With an average efficacy of 70%, the headline number struck analysts as less impressive than the 95% and 94.5% protection that Pfizer/BioNTech and Moderna have boasted in the past two weeks, respectively. But the British partners say they have several other bright spots going for their candidate. One of the two dosing regimens tested in Phase III showed a better profile, bringing efficacy up to 90%; the adenovirus vector-based vaccine requires minimal refrigeration, which may mean easier distribution; and AstraZeneca has pledged to sell it at a fraction of the price that the other two vaccine developers are charging.

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Bob Nelsen (Photo by Michael Kovac/Getty Images)

Bob Nelsen rais­es $800M and re­cruits a star-stud­ded board to build the 'Fox­con­n' of biotech

Bob Nelsen spent his pandemic spring in his Seattle home, talking on the phone with Luciana Borio, the scientist who used to run pandemic preparedness on the National Security Council, and fuming with her about the dire state of American manufacturing.

Companies were rushing to develop vaccines and antibodies for the new virus, but even if they succeeded, there was no immediate supply chain or infrastructure to mass-produce them in a way that could make a dent in the outbreak.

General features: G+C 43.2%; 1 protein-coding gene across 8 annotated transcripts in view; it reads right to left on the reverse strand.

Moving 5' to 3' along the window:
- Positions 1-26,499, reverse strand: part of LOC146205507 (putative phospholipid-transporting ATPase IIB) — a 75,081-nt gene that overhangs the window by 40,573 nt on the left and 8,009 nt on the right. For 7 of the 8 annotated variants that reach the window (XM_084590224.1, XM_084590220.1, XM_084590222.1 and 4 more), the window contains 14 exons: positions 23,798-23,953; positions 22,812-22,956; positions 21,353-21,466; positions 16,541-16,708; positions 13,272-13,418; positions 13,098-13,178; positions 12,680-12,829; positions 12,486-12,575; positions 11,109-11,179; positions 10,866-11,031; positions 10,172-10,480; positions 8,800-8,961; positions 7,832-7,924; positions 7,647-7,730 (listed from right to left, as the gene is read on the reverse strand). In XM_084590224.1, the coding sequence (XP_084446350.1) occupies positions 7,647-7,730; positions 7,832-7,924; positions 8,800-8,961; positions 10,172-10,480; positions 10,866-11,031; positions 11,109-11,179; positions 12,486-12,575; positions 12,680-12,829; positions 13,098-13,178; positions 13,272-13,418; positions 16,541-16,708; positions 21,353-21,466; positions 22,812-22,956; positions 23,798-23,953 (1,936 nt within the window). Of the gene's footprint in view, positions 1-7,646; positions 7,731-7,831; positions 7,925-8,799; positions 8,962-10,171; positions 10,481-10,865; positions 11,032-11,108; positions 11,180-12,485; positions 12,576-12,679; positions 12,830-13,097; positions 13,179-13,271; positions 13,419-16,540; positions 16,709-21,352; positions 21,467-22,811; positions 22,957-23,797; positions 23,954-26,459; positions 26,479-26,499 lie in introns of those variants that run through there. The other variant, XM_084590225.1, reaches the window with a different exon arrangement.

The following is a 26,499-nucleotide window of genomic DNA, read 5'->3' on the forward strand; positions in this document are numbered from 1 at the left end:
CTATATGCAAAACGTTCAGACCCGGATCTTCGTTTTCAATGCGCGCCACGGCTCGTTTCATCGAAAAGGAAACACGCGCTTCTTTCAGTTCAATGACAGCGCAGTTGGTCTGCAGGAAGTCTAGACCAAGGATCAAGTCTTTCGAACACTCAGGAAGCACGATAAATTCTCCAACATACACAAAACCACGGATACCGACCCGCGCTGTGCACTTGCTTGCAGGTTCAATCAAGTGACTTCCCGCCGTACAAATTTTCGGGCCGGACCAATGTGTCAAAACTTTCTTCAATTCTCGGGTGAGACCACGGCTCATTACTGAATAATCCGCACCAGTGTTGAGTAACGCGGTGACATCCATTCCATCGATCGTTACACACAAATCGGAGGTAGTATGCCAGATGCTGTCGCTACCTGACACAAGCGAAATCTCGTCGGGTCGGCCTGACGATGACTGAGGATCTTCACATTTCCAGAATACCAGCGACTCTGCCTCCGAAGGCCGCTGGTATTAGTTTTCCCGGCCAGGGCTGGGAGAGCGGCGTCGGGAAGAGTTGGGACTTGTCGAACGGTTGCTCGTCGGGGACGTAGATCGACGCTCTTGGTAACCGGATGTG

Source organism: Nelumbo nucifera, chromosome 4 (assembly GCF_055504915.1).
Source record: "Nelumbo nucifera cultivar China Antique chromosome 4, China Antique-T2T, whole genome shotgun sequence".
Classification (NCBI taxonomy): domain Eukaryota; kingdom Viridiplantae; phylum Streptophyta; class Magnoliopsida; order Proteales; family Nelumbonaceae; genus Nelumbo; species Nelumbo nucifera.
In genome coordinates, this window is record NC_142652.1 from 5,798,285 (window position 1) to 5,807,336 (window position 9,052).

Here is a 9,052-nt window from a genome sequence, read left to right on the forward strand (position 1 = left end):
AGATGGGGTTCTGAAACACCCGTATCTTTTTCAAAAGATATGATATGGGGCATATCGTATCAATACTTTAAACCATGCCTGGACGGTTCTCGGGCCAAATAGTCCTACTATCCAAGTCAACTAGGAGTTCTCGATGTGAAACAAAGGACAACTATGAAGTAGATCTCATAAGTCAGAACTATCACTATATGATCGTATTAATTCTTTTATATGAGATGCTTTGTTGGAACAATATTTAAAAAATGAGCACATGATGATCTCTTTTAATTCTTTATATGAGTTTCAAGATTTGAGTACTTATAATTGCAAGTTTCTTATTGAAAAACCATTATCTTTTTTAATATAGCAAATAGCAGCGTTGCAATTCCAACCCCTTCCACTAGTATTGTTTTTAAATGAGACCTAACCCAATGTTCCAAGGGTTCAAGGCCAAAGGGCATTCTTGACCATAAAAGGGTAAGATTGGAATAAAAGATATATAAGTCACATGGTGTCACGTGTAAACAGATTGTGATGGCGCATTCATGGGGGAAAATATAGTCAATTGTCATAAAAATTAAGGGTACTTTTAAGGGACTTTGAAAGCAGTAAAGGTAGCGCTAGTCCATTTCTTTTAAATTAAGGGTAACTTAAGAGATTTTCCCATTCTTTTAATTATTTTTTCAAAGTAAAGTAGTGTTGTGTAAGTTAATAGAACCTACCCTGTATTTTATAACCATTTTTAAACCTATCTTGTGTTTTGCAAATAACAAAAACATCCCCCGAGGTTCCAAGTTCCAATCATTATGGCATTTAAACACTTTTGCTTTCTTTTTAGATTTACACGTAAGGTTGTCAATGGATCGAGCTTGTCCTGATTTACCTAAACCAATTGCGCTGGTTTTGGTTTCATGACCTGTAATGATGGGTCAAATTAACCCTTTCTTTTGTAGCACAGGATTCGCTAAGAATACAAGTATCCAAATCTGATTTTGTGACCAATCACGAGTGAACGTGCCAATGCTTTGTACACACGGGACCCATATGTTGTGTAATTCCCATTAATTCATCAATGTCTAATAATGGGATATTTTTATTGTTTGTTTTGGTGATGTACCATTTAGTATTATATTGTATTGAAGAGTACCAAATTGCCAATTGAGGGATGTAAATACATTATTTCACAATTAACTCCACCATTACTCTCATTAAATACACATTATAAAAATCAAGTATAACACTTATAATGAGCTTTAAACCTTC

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Leonard Schleifer, Regeneron CEO (Andrew Harnik/AP)

Trail­ing Eli Lil­ly by 12 days, Re­gen­eron gets the FDA OK for their Covid-19 an­ti­body cock­tail

A month and a half after becoming the experimental treatment of choice for a newly diagnosed president, Regeneron’s antibody cocktail has received emergency use authorization from the FDA. It will be used to treat non-hospitalized Covid-19 patients who are at high-risk of progressing.

Although the Rgeneron drug is not the first antibody treatment authorized by the FDA, the news comes as a significant milestone for a company and a treatment scientists have watched closely since the outbreak began.

Am­gen sev­ers 14-year Cy­to­ki­net­ics part­ner­ship, bail­ing on ome­cam­tiv af­ter mixed PhI­II re­sults

Amgen is shrugging off a 14-year development alliance and the tens of millions of dollars spent to develop a new heart drug at Cytokinetics after a Phase III trial turned up weak data — leaving Cytokinetics to soldier on alone.